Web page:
Root cause analysis and how to read it
Root cause analysis¶
Root cause analysis can be a valuable source of information provided over your forecasting result. One can trigger its calculation for an already finished forecasting job to see why the forecast looks the way it does and how the Model Zoo is constructed.
Structure of the output¶
datetime  date_from  …  model_index  …  bin  term_1  term_2  term_3  …  term_N  yhat_1  yhat_2  yhat_3  …  yhat_N 

20141028T03:00:00.0  20141028  …  1  …  1  2546  900  943.05  …  624  1943  1984  1987  …  1996 
20141028T04:00:00.0  20141027  …  7  …  2  2451  5000  5409.6  …  2195  2104  2089  …  
20141028T04:00:00.0  20141027  …  6  …  2  2103  200  65363.4  …  2211  2190  2168  …  
20141028T04:00:00.0  20141027  …  5  …  2  2301  100  543.5  …  545  2189  2154  2167  …  2153 
20141028T04:00:00.0  20141028  …  4  …  1  2225  432  983  …  2567  2592  2598  …  
20141028T04:00:00.0  20141028  …  3  …  1  2155  4355  1235.6  …  2532  2490  2487  … 
What information can I obtain from the root cause analysis?¶
First of all, each forecast is always generated by a different model within a Model Zoo. To look at the forecast and understand how it was constructed, one should always limit the view to only other forecasts generated by the same exact model. Each model is additive in its terms, therefore it is easy to see the impact of each term on the forecast individually. There are 2 possible views  nominal and relative. The first one gives precise information about how much each term contributed to the forecasted value. The relative view decomposes the forecast in a slightly different manner that can give you a better geometrical understanding of how the model is build gradually.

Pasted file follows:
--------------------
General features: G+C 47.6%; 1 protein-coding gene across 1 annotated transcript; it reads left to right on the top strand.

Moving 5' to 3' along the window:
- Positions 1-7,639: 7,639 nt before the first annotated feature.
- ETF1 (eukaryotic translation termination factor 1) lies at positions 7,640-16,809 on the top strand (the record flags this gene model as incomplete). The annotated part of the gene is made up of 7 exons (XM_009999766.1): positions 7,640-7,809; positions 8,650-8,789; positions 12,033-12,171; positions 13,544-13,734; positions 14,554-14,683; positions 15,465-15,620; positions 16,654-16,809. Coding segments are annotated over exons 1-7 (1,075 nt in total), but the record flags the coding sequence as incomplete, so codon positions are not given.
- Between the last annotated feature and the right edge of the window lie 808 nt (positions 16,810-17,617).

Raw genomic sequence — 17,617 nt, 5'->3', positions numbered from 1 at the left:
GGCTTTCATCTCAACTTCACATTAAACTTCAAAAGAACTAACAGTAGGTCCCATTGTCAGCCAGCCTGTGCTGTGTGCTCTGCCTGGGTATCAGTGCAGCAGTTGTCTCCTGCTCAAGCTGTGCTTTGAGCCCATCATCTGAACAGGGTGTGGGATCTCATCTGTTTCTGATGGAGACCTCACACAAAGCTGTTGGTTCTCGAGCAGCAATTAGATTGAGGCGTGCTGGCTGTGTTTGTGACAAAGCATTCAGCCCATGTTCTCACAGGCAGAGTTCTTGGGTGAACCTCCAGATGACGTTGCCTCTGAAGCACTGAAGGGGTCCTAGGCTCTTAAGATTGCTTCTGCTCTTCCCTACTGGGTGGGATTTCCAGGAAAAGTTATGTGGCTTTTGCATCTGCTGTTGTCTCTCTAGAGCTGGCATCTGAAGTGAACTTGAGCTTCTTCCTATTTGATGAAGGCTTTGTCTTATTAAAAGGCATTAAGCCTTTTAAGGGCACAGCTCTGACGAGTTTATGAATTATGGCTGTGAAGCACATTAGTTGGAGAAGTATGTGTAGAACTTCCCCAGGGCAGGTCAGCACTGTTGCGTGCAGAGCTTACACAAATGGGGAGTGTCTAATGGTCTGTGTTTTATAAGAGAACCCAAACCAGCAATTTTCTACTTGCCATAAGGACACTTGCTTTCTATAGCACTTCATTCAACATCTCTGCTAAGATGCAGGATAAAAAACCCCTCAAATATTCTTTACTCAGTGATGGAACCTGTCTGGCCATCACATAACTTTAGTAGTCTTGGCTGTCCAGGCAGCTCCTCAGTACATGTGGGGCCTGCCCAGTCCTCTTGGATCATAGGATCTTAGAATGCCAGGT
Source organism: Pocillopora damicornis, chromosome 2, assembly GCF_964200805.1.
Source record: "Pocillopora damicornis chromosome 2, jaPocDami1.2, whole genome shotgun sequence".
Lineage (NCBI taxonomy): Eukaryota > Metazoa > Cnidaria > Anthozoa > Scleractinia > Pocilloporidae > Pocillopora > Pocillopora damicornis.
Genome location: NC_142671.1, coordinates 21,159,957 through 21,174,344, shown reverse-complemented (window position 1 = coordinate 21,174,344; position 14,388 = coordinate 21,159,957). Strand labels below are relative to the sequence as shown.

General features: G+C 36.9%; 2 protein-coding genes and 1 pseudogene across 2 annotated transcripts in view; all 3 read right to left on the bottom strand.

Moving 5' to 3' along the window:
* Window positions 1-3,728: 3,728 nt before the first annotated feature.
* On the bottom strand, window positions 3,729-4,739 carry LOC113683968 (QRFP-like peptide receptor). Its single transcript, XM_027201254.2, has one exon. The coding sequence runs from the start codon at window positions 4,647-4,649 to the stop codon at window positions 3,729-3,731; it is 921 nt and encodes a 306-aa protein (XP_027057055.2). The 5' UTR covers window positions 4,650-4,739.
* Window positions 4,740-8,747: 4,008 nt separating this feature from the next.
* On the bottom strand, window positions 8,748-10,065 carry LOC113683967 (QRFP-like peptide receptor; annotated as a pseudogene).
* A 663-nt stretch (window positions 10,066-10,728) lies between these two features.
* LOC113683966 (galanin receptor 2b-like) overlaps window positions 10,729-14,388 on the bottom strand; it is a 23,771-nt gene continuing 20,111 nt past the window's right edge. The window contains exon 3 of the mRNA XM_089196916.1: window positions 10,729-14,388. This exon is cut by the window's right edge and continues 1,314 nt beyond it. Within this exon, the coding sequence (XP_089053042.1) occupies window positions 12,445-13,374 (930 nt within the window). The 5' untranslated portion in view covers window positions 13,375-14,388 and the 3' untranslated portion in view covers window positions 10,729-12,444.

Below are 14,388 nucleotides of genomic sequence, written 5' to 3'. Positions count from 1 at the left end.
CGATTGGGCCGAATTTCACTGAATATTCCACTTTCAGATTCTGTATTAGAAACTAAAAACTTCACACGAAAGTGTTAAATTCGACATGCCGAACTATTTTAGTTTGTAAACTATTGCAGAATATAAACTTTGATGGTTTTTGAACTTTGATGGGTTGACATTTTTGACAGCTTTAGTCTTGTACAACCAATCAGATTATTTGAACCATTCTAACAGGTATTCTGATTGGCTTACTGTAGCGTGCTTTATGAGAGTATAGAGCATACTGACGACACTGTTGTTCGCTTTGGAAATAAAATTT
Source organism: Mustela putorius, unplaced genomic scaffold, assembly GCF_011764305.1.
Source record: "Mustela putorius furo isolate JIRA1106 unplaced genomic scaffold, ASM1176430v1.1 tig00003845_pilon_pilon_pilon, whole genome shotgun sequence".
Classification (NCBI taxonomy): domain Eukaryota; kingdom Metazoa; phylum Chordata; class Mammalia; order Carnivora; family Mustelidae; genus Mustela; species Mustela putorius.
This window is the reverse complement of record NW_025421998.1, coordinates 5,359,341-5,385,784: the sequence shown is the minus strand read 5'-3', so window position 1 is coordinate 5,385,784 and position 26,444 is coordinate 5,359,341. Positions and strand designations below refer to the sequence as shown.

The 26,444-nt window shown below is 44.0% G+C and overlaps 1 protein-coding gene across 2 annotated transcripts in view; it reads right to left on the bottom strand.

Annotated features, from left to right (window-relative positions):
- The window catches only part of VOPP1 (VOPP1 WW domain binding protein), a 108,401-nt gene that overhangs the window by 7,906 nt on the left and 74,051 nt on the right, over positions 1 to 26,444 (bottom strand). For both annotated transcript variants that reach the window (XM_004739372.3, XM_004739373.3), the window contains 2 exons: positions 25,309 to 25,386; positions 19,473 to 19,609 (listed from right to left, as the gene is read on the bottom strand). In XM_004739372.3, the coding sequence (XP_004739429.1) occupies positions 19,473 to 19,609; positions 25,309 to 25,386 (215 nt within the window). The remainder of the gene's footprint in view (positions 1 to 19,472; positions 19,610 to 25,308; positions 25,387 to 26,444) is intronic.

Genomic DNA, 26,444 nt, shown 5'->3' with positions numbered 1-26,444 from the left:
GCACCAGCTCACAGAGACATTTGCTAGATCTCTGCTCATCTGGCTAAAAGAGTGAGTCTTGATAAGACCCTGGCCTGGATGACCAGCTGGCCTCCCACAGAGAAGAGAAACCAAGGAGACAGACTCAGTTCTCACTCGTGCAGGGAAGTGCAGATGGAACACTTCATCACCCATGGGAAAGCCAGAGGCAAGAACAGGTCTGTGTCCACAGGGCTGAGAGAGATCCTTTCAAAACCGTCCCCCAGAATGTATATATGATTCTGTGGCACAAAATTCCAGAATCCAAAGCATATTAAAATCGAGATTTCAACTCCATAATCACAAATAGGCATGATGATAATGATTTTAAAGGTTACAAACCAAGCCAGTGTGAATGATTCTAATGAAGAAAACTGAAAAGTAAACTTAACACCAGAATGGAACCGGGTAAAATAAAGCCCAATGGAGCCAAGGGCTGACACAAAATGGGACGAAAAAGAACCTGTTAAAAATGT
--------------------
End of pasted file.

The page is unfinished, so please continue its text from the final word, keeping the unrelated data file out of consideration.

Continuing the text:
Nominal term_i Value of ith term of the model with model_index used to obtain the forecast . The term can be found in the Model Zoo by model_index and the order number i. It is importnat to mention that the term_1 of the model with the model_index 1 is different than the term_1 of the model with the model_index 2  they are two separate models and have different terms.

Relative yhat_i Essentially gives you a forecast which you would obtain if the model only consisted of the first i terms (different from the sum of the first i terms). The advantage is that the forecasting error decreases with the increasing i and you can see the gradual buildup of the model. Nominal view of terms does not satisfy this property. We can see how important individual terms are for the final forecast and how they influence it. If something goes wrong, we can also easily identify which term is responsible.